The Mid-Continent Mississippian Limestone is an unconventional carbonate reservoir with a complex depositional and diagenetic history. Oil and gas have been produced from vertical wells for over 50 years, but recent horizontal activity in low porosity, low permeability zones have made it crucial to understand the petrophysical characteristics to better target producing intervals. Because of the wide variability and complexity of pore systems in carbonate reservoirs, simple porosity/permeability transforms developed for siliciclastic reservoirs often provide erroneous results in carbonates. However, laboratory measured sonic velocity response in carbonates, when combined with an analysis of pore system architecture, has been shown to provide a proxy for permeability in carbonates with pore systems at the macro- and micro-scale. This project is focused on testing this relationship for micro-to nanoscale pore systems.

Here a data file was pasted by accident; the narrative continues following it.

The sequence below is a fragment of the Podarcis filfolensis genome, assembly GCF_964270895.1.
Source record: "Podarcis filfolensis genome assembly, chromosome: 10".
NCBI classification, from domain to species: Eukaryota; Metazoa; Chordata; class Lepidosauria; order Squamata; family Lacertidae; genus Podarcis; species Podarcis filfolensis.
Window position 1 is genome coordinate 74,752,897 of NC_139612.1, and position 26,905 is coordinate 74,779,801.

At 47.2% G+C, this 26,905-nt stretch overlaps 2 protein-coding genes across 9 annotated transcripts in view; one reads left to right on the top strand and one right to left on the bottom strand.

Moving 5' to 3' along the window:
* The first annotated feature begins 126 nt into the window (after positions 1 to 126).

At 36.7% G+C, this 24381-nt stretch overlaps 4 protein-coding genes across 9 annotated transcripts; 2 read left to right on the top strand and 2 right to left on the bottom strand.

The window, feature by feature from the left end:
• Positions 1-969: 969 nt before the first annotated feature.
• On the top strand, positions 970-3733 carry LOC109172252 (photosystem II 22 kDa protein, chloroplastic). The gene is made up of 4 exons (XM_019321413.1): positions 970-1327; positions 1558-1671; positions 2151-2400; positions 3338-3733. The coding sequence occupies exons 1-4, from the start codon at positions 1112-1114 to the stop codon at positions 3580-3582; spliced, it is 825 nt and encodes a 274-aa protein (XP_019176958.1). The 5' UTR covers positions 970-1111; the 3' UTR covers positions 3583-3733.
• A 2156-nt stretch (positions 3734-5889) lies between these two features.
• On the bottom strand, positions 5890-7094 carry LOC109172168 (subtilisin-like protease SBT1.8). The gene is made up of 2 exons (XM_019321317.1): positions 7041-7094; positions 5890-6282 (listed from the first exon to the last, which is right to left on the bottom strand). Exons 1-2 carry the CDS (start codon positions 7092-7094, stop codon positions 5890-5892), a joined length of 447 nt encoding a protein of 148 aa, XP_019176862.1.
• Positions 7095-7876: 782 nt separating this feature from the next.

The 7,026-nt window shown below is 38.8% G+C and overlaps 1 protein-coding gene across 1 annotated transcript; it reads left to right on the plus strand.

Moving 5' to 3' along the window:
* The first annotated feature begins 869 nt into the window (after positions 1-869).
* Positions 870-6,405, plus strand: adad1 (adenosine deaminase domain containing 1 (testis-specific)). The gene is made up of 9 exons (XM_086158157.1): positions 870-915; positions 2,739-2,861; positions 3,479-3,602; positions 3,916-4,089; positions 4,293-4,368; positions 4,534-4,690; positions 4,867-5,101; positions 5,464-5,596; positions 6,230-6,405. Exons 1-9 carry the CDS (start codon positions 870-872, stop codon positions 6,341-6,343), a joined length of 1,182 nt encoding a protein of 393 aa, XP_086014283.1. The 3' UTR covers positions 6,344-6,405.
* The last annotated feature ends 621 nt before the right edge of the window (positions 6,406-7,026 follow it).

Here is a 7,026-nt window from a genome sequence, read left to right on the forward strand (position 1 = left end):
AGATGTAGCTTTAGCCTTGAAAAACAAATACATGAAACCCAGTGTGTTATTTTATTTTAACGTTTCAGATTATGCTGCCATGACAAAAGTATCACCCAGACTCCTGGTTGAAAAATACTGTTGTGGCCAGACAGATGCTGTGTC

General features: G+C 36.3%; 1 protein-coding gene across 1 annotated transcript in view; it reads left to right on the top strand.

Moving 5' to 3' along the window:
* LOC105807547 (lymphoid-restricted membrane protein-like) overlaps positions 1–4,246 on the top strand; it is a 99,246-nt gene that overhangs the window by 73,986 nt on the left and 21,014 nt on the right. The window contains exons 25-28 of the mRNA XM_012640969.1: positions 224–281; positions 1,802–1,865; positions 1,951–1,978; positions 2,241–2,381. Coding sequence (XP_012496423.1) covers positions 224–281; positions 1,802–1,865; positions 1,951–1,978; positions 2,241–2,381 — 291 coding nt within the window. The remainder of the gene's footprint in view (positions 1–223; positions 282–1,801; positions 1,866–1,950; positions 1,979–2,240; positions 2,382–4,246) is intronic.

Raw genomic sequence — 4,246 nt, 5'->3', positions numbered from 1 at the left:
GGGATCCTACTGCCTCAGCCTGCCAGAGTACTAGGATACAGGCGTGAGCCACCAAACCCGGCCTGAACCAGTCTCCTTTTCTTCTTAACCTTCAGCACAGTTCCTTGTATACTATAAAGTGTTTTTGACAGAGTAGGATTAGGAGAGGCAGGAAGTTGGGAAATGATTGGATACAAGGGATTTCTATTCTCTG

The sonic velocity response (compressional and shear wave) for a sub-set of samples from Mid-Continent Mississippian limestones varies from 6500 to 5000m/sec (Vp) and 4500–2500m/sec (Vs). Overall trends of the data confirm observations from previous studies regarding the expected range of sonic velocity for low porosity, low permeability carbonates. Porosity values in the horizontal direction ranges from 0.5–7%, although locally porosity values may be as high as 20%. Pore diameter ranges in size from the mesopore (4mm-62.5 μm) to nanopore (1μm-1nm) size, with the majority of the pores in the micro- to nanopore size range. Pores viewed with SEM show the largest pores are mostly oblong to oval shaped, intercrystalline to vuggy mesopores with a diameter of 25–100μm while the smallest are circular shaped intercrystalline to vuggy nanopores with a diameter of 5–10μm with 50–100nm pore throats.

Because pore size and shape have significant influence on the permeability in these reservoirs, sonic velocity data coupled with characterization of macro- to nanoscale pore architecture shows promise of predicting both key reservoir facies and key producing intervals within these unconventional carbonate reservoirs, in particular when tied to primary depositional facies and incorporated within a high-resolution sequence stratigraphic framework.

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